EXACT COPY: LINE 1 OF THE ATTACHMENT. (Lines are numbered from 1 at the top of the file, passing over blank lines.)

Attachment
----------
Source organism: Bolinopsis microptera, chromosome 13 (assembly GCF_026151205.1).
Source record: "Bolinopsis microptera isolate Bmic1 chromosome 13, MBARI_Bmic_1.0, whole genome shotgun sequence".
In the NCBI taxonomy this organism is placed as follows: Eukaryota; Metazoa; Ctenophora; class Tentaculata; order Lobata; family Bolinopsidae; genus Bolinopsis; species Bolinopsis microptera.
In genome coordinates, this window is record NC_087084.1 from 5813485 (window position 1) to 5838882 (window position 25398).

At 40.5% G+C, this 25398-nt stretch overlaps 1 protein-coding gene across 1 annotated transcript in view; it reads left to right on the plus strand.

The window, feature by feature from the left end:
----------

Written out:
Source organism: Bolinopsis microptera, chromosome 13 (assembly GCF_026151205.1).